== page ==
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Federal Legislative Agenda

The City of Tacoma's 2018 Federal Legislative Priorities and Detailed Agenda Information 


Community Safety and Human Services

Urge the Administration to Support Law Enforcement by Increasing Funding of the COPS Office and its Programs

In 2015, the City launched Project PEACE to respond to national events that exposed the polarizing and difficult relationships between some law enforcement agencies and the communities they protect and serve.  Project PEACE is highlighted by the COPS Office among the success stories of the Advancing 21st Century Policing Initiative. The Initiative provides assistance to law enforcement agencies that have already made strides in advancing community policing and produces guiding materials for other agencies to use in their efforts to advance policing practices. The City joins the U.S. Conference of Mayors in urging the Administration to uphold its promises to support law enforcement by increasing funding of the COPS Office and the critical programs it administers.  


Mental Illness and Domestic Violence in Tacoma

An estimated one in five American adults experience mental illness. Children are vulnerable to the mental health of their parents. Tacoma youth report lower rates of mental wellness than statewide counterparts. Living in poverty adds to the risk of mental health disorders. One in four children in Tacoma are living in poverty. Exposure to violence creates risk for long-lasting mental and physical health conditions. Domestic violence is higher in Tacoma than in Washington State and violent crime rates remain higher than comparable cities. Poor mental health and lack of access to mental health support undermines household and community resilience. The City joins the U.S. Conference of Mayors and the National League of Cities in calling on Congress to pass legislation to address mental health to support local communities to improve mental health and especially to lend critical support to families and youth.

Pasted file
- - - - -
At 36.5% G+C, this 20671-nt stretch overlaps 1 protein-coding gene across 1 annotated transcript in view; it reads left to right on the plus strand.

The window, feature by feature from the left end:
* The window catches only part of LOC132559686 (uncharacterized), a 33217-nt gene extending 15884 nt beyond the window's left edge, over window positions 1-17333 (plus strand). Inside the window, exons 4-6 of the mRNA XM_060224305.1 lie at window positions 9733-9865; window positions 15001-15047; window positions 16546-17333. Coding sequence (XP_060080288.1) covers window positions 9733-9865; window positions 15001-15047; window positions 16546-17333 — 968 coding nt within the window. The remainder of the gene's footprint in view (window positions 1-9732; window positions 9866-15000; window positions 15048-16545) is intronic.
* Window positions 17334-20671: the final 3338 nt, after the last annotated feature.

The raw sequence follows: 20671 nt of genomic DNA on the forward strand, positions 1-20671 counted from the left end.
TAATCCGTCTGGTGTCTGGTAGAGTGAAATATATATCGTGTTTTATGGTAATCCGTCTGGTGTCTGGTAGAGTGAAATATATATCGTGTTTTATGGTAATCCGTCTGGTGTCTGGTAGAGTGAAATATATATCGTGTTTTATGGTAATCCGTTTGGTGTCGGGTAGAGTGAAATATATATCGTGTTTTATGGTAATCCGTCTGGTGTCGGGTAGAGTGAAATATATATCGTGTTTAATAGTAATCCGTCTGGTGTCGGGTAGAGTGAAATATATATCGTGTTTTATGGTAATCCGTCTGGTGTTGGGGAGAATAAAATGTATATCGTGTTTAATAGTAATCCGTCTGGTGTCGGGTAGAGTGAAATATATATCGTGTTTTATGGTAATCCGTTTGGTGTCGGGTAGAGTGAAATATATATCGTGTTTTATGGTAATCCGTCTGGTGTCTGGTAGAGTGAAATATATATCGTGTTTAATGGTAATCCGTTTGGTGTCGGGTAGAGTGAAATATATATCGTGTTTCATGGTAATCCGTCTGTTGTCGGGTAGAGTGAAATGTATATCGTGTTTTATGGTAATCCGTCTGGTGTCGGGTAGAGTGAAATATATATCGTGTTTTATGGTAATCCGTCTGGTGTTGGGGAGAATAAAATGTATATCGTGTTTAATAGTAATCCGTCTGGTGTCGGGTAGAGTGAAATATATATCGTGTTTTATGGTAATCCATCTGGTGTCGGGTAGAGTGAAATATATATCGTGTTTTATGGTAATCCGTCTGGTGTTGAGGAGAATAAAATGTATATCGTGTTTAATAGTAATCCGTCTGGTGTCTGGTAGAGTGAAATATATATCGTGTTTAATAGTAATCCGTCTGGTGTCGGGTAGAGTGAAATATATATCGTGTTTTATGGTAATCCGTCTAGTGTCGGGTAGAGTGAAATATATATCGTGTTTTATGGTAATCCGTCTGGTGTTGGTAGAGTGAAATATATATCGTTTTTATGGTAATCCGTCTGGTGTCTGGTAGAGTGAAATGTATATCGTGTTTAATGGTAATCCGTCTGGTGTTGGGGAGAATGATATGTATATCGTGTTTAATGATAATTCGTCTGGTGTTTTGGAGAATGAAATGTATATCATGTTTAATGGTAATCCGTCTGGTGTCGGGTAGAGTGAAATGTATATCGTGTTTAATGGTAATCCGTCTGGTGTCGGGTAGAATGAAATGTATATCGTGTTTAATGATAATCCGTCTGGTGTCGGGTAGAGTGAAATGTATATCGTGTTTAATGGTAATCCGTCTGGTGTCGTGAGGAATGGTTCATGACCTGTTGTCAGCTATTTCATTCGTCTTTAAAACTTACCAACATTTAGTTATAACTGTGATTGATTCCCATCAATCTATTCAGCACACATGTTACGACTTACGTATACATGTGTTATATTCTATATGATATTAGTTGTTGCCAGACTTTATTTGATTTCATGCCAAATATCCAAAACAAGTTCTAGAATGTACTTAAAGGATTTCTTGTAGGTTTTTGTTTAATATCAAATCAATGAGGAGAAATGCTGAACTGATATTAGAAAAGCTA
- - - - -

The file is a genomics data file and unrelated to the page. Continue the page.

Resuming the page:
Request for Funding to Respond to National Opioid Epidemic 

Heroin-related deaths quadrupled in the eleven year period of 2002-2013. Pierce County is higher than Washington State’s rate of opioid overdose death rates. Tacoma has a higher-than-expected rate of maternal inpatient stays with an opiate-related diagnosis – at almost twice the rate for Western Washington.  The City joins the U.S. Conference of Mayors and the National League of Cities in urging Congress to provide funding to respond to the national opioid epidemic and expand access to treatment.


Make Tacoma a “Welcoming City” and Cultivate an Immigrant-friendly Environment

Nearly 20% of Tacoma’s population speaks a language other than English in their home and nearly 20% of Puget Sound business owners are immigrants. It is a priority of the City to make Tacoma a “Welcoming City” and to cultivate an immigrant-friendly environment. The City joins the United States Conference of Mayors and the National League of Cities in calling on the federal government to enact comprehensive immigration reform including creating a pathway to citizenship for undocumented immigrants and permanently addressing the legal status of DREAMERS. 


End the Use of Privately-Operated Prisons

The Northwest Detention Center in Tacoma is a privately-owned detention facility. It operates under contract with the U.S. Department of Homeland Security Immigration & Customs Enforcement to house non-U.S. citizens who are apprehended and determined to need custodial supervision. In August 2016, the U.S. Department of Justice announced it had begun the process of reducing – and ultimately ending – its use of privately operated prisons, in part, because they do not save substantially on costs and do not maintain the same level of safety and security. The City urges its Congressional delegates to call on DHS to join DOJ to end the use of privately-operated prisons.